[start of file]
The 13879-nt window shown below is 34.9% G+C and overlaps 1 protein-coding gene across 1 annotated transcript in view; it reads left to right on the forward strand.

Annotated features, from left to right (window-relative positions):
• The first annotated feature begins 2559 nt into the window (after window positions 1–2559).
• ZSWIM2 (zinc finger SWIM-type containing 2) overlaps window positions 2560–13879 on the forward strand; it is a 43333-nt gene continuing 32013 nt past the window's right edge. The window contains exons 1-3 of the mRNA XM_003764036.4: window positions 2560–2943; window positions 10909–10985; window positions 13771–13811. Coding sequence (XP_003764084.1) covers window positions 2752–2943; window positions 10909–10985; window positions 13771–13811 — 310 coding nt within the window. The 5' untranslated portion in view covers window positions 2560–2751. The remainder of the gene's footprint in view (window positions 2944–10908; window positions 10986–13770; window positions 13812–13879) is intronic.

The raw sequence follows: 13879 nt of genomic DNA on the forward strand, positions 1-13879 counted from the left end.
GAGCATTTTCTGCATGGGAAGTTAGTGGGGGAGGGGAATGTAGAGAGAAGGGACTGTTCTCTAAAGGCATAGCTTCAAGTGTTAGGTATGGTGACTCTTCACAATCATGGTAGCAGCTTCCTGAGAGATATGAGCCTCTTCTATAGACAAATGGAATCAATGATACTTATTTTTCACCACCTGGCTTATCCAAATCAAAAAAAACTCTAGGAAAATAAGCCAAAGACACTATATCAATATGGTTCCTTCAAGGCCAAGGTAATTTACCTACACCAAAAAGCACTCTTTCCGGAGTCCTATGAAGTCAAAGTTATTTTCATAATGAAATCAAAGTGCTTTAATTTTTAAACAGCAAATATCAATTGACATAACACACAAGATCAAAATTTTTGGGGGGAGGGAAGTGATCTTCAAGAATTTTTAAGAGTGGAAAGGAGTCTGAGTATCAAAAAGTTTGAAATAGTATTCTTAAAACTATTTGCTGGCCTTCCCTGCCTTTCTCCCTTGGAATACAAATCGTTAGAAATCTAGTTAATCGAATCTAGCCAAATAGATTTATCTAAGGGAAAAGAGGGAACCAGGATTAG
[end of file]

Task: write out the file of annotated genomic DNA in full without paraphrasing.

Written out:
The 13879-nt window shown below is 34.9% G+C and overlaps 1 protein-coding gene across 1 annotated transcript in view; it reads left to right on the forward strand.

Annotated features, from left to right (window-relative positions):
• The first annotated feature begins 2559 nt into the window (after window positions 1–2559).
• ZSWIM2 (zinc finger SWIM-type containing 2) overlaps window positions 2560–13879 on the forward strand; it is a 43333-nt gene continuing 32013 nt past the window's right edge. The window contains exons 1-3 of the mRNA XM_003764036.4: window positions 2560–2943; window positions 10909–10985; window positions 13771–13811. Coding sequence (XP_003764084.1) covers window positions 2752–2943; window positions 10909–10985; window positions 13771–13811 — 310 coding nt within the window. The 5' untranslated portion in view covers window positions 2560–2751. The remainder of the gene's footprint in view (window positions 2944–10908; window positions 10986–13770; window positions 13812–13879) is intronic.

The raw sequence follows: 13879 nt of genomic DNA on the forward strand, positions 1-13879 counted from the left end.
GAGCATTTTCTGCATGGGAAGTTAGTGGGGGAGGGGAATGTAGAGAGAAGGGACTGTTCTCTAAAGGCATAGCTTCAAGTGTTAGGTATGGTGACTCTTCACAATCATGGTAGCAGCTTCCTGAGAGATATGAGCCTCTTCTATAGACAAATGGAATCAATGATACTTATTTTTCACCACCTGGCTTATCCAAATCAAAAAAAACTCTAGGAAAATAAGCCAAAGACACTATATCAATATGGTTCCTTCAAGGCCAAGGTAATTTACCTACACCAAAAAGCACTCTTTCCGGAGTCCTATGAAGTCAAAGTTATTTTCATAATGAAATCAAAGTGCTTTAATTTTTAAACAGCAAATATCAATTGACATAACACACAAGATCAAAATTTTTGGGGGGAGGGAAGTGATCTTCAAGAATTTTTAAGAGTGGAAAGGAGTCTGAGTATCAAAAAGTTTGAAATAGTATTCTTAAAACTATTTGCTGGCCTTCCCTGCCTTTCTCCCTTGGAATACAAATCGTTAGAAATCTAGTTAATCGAATCTAGCCAAATAGATTTATCTAAGGGAAAAGAGGGAACCAGGATTAG